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. 2014 Aug;114(8):1555-62.
doi: 10.1007/s00421-014-2882-1. Epub 2014 Apr 23.

Effect of Acute Normobaric Hypoxia on the Ventilatory Threshold

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Effect of Acute Normobaric Hypoxia on the Ventilatory Threshold

Carla A Gallagher et al. Eur J Appl Physiol. .

Abstract

Purpose: This study investigated the response of the ventilatory threshold (VT) to acute normobaric hypoxia and compared the agreement between software-based algorithms which use automatic detection to identify the VT. Results were used to examine whether the VT can be used as a physiological parameter to prescribe and monitor exercise intensity in hypoxic exercise training programs.

Methods: Fourteen untrained individuals (7 women, 7 men; age 22 ± 2 years, [Formula: see text]O2peak 46 ± 7 mL kg(-1) min(-1)) completed five identical graded exercise tests (randomized order) on a cycle ergometer to measure VT at sea-level (SL) and in response to four normobaric hypoxic conditions (FIO2: 0.185, 0.165, 0.142, 0.125) equivalent to 1,000, 2,000, 3,000 and 4,000 m. Data were analyzed using a one-way analysis of variance (ANOVA) with repeated measures.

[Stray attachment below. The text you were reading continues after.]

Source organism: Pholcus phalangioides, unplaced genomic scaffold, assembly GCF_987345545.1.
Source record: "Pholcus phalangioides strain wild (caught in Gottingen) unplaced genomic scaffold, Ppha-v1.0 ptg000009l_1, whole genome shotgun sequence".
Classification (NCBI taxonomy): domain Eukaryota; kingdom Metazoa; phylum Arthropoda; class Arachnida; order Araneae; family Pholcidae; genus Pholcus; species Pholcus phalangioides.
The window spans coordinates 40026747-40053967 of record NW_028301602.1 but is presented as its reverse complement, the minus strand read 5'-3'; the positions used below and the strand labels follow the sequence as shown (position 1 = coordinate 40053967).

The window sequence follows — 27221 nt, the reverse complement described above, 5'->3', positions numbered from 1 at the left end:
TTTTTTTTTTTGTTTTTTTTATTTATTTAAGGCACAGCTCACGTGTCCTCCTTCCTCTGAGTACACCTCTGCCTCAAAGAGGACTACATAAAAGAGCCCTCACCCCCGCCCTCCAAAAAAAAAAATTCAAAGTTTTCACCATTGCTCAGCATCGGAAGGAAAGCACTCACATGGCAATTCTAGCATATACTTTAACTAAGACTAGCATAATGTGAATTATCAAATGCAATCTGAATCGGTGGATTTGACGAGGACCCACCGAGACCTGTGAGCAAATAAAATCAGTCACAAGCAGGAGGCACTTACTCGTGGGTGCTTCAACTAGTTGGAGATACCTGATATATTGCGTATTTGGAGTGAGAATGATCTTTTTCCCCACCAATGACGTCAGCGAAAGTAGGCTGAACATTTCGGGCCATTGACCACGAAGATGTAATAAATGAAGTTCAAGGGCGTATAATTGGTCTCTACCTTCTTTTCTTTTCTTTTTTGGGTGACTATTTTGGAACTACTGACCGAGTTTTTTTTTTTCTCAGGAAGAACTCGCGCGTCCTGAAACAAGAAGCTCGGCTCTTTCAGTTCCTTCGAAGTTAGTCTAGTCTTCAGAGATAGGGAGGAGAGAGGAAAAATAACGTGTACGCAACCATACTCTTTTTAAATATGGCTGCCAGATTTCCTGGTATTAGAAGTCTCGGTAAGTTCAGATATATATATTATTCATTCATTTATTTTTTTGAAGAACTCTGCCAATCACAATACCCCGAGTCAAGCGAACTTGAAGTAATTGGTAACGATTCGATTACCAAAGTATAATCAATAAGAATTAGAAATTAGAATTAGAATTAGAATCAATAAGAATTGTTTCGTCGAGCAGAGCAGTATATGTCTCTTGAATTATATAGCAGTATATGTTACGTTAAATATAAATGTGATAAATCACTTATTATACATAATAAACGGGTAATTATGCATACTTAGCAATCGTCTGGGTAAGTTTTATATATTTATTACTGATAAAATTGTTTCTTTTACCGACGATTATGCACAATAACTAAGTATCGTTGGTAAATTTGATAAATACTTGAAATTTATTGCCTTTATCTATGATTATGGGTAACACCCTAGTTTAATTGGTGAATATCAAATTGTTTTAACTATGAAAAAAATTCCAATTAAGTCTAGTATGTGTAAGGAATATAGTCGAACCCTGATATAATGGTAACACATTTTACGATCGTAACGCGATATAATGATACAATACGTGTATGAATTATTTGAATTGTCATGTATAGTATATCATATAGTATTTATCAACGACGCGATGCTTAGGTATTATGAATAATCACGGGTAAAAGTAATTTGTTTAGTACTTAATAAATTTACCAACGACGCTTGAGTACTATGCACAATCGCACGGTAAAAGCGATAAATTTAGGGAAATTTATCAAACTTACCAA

Results: The VT was similar across all conditions (SL = 1.98 ± 0.46, 1,000 m = 2.03 ± 0.61, 2,000 m = 2.27 ± 0.62, 3,000 m = 1.84 ± 0.50, 4,000 m = 2.29 ± 0.58 L min(-1)) for all algorithms used despite a reduction in arterial oxygen saturation at 3,000 (P ≤ 0.01) and 4,000 m (P ≤ 0.01) compared with SL values.

Conclusion: The VT appears to be a suitable physiological parameter for exercise prescription in normobaric hypoxia up to an altitude of 4,000 m.

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